Pluto at 75: Still Crazy After All These Years
Pluto was discovered 75 years ago this week, and astronomers still don't know what to make of the small, frigid world.
They aren't sure exactly what Pluto's made of, how it formed, or why it orbits so oddly compared to the other eight planets. The intriguing questions extend outward. Pluto might have other moons that haven't been found yet. Out beyond Pluto, it's possible a 10th planet -- as big or larger than Pluto -- awaits discovery.
"Do other Plutos remain to be discovered, or is it one-of-a-kind?" wonders Will Grundy, an associate astronomer at the Lowell Observatory, from where Pluto was found.
Meanwhile, scientists can't even agree if Pluto is really a planet.
The hunt for Pluto began in 1905 when Percival Lowell (of Martian Canal infamy) hypothesized about the possibility of a Planet X in the outer solar system.
Lowell died before Pluto was discovered. Clyde Tombaugh found it on Feb. 18, 1930 in a concerted scan of the sky. Tombaugh compared two photographs taken at the Lowell Observatory and noted the object's movement against the background of stars.
Most of Pluto's orbit is out beyond that of Neptune. But the path is oblong, so Pluto spends part of its 248-year orbit -- the time it takes to make one circle around the Sun -- inside the track of Neptune.
Pluto's path is also extremely inclined, by 17.1 degrees, to the main plane of the solar system where the other planets travel.
Asteroids also circle the Sun in the solar system's main plane. So do some comets. But many comets, like Pluto, have highly inclined orbits. This similarity, plus Pluto's small size -- smaller than Earth's Moon -- has led many astronomers to conclude that Pluto has been improperly classified all along. It is not a planet, they say, but rather a Kuiper Belt Object, a member of a swarm of comet-like objects beyond Neptune.
"You start to see where Pluto fits in better with Kuiper objects,'' says Hal Weaver of the Johns Hopkins University Applied Physics Laboratory and project scientist on NASA's New Horizons mission, planned to launch next year en route to the ninth planet.
Being far away and small, Pluto is a mere point of light in most telescopes. So it gives up its secrets grudgingly. But high-powered telescopes have in recent years probed some of Pluto's mysteries.
All About Pluto
Studies in 2003 showed that despite an almost nonexistent atmosphere, Pluto has wind and seasons and appears to have recently gone through a phase of global warming.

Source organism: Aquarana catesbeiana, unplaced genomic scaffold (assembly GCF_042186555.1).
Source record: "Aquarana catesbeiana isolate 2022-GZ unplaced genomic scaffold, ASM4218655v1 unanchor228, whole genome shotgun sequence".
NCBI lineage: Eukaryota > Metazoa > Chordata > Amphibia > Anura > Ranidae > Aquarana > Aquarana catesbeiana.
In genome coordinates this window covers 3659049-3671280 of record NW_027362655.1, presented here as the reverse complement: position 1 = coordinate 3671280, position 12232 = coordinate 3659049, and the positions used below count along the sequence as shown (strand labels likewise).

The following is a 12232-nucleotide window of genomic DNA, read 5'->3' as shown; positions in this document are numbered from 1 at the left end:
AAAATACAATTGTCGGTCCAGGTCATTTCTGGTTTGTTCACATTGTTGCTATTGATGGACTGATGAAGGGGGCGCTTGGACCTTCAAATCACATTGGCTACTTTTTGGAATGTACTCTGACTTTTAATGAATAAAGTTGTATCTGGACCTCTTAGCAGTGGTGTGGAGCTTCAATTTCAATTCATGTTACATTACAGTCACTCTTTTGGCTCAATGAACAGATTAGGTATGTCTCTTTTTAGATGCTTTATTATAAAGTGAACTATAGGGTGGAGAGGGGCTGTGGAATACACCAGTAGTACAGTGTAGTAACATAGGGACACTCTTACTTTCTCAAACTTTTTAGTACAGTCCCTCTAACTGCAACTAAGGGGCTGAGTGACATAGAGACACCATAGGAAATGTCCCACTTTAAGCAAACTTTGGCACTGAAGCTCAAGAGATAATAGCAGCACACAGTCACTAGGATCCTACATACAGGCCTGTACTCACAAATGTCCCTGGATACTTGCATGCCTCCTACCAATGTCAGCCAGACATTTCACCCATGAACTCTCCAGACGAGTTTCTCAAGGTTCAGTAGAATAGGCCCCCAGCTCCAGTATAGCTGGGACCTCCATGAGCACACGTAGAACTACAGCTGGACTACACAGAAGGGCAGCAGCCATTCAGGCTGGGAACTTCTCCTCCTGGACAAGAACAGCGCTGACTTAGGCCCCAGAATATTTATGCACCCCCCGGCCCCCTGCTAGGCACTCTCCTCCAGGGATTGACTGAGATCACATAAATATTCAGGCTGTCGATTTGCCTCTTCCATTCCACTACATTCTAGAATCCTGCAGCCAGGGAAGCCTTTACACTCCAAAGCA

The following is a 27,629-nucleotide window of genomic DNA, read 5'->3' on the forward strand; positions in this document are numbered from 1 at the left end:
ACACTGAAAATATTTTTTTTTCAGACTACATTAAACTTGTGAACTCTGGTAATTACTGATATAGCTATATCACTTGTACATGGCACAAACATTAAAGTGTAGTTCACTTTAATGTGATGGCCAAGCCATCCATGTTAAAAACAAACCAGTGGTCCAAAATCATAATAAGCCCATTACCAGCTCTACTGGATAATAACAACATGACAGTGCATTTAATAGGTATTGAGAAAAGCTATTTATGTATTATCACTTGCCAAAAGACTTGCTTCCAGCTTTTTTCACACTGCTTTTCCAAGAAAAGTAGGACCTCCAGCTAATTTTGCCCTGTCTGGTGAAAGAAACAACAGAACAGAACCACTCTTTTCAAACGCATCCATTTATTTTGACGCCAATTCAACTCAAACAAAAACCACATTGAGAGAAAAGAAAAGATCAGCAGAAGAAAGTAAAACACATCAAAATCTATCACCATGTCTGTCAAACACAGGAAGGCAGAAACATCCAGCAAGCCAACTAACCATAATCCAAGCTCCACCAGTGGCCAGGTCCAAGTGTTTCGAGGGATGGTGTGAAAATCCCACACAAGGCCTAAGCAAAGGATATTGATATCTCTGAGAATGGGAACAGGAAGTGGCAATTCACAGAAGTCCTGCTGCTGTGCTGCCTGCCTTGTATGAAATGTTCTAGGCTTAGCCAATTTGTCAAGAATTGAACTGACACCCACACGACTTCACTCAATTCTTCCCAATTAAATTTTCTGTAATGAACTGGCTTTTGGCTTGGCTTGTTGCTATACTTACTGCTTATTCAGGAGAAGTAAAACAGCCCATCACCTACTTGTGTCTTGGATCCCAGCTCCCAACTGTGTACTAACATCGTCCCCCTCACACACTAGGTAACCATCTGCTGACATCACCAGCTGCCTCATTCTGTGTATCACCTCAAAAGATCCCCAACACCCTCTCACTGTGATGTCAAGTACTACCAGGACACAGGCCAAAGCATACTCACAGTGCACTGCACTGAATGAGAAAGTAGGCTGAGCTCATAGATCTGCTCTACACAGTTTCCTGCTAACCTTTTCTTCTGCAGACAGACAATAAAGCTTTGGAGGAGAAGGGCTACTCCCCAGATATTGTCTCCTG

Among the most significant developments related to Pluto was the discovery of the Kuiper Belt, Grundy told SPACE.com. Since the first Kuiper Belt Object was found in 1992, more than 1,000 have been spotted, some roughly half as big as Pluto. Studies of the variety of objects out there "can tell us so much about the compositional, collisional, and dynamical environment Pluto inhabits today and when it was forming."
The leading theory for the formation of Pluto and its moon, Charon, is a wild one: A nascent Pluto was struck by another Pluto-sized object.
Observational evidence for this collision theory remain thin, and it was just last month that a computer model was finally generated to describe how the scenario could have played out. Imagine a glancing blow and a lot of cosmic Silly Putty getting stretched and repacked into new spheres with new rotations.
Charon is much bigger than any other moon in relation to the size of its host planet, further muddying Pluto's status. Some astronomers think of the setup as a double planet.
Observations are "slowly chipping away" at the mysteries of Pluto, Grundy said, "but the really big breakthroughs probably won't come until we see Pluto up close from a spacecraft flyby."
That's expected to occur in 2015, when New Horizons finally reaches the distant world after a nine-year journey.
- Mission to Pluto
- Hot Deal! Pluto, the Last Oasis for Life
- Pluto Hit By Twin to Create Moon, Study Suggests
- Puzzling Seasons and Signs of Wind Found on Pluto
- Solar System Surprise: A New View of What's Out There
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